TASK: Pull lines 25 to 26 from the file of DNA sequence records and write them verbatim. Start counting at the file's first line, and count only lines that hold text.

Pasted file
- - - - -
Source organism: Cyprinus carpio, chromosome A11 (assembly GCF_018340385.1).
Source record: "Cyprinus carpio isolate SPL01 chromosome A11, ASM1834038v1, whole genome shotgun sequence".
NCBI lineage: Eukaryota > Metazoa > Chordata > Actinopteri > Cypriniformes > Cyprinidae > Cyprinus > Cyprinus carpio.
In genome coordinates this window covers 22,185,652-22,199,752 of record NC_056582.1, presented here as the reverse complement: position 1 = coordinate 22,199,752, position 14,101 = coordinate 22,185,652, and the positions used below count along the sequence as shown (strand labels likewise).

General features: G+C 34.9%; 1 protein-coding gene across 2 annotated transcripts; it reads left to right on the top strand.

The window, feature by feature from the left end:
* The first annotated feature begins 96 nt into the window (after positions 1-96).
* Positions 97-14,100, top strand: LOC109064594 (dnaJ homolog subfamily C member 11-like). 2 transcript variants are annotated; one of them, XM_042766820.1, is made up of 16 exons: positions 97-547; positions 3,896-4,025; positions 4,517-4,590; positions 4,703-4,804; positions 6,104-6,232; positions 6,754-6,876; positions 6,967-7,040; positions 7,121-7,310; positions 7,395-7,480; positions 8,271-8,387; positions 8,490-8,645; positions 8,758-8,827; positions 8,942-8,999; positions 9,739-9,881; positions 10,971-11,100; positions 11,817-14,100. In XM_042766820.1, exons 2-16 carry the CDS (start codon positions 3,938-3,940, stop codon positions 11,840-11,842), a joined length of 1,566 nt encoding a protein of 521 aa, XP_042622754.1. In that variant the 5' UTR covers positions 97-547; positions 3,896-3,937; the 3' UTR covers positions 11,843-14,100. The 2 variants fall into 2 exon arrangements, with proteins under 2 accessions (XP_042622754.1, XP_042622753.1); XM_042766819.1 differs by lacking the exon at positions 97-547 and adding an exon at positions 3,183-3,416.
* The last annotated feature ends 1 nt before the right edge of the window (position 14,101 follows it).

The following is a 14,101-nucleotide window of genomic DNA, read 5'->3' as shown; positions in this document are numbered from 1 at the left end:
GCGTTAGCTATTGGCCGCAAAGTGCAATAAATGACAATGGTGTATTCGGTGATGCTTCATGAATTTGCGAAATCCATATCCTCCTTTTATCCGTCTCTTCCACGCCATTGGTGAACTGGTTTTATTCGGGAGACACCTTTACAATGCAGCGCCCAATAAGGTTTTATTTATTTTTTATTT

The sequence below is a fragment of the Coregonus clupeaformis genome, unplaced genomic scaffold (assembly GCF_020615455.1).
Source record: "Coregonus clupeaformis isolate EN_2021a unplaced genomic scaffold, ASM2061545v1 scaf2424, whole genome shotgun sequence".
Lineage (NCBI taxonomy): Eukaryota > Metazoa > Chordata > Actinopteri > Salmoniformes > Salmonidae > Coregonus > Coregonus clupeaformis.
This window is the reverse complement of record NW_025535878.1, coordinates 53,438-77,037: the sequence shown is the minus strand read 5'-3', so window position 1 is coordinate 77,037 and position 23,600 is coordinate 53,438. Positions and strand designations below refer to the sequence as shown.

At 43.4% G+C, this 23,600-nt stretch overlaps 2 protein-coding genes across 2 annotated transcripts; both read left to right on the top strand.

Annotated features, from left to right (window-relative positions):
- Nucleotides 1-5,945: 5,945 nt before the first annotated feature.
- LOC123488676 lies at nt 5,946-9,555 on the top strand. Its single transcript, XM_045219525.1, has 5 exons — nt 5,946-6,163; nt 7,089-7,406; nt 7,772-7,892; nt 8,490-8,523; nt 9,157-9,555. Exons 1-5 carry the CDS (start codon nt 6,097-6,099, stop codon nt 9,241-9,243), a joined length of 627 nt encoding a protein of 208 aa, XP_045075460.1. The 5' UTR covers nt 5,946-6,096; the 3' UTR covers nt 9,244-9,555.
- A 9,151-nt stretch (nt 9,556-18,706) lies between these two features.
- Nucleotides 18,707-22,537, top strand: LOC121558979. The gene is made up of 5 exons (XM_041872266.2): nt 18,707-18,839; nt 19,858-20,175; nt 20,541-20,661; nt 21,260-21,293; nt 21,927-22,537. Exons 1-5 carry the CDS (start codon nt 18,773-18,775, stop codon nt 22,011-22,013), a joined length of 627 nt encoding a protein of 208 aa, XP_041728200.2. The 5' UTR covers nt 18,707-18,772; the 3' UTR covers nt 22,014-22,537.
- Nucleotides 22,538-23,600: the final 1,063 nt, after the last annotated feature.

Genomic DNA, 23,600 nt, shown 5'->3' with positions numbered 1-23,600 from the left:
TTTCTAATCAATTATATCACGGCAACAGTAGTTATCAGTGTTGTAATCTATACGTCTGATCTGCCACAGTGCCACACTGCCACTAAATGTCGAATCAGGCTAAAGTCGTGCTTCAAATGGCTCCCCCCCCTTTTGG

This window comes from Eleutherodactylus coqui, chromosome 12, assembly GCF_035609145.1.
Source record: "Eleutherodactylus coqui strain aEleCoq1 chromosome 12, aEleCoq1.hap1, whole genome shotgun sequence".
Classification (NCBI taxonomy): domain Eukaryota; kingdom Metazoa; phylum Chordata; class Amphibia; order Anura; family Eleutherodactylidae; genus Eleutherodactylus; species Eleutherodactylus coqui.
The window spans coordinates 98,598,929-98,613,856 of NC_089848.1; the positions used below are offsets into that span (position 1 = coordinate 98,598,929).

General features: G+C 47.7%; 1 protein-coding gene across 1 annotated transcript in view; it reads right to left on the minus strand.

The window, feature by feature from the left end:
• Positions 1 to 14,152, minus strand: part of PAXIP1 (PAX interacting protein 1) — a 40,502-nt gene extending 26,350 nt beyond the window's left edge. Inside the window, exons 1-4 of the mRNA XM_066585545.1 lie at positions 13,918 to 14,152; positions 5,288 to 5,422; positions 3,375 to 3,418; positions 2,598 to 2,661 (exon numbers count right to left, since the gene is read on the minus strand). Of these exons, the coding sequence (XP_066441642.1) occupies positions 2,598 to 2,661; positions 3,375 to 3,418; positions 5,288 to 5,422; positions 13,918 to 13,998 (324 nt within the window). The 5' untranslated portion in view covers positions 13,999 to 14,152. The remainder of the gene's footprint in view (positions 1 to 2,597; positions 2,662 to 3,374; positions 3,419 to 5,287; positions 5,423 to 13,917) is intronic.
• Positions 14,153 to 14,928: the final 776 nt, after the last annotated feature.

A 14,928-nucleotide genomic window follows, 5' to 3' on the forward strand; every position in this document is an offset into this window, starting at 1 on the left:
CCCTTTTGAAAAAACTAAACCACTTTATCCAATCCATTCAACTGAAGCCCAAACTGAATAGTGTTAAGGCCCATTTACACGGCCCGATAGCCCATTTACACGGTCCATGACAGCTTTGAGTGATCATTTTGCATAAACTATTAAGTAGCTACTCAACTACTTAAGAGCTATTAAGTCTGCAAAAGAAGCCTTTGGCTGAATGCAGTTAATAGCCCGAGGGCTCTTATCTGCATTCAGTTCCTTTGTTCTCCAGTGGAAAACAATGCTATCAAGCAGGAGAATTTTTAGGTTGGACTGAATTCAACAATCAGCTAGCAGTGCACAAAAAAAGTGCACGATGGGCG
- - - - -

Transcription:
This window comes from Eleutherodactylus coqui, chromosome 12, assembly GCF_035609145.1.
Source record: "Eleutherodactylus coqui strain aEleCoq1 chromosome 12, aEleCoq1.hap1, whole genome shotgun sequence".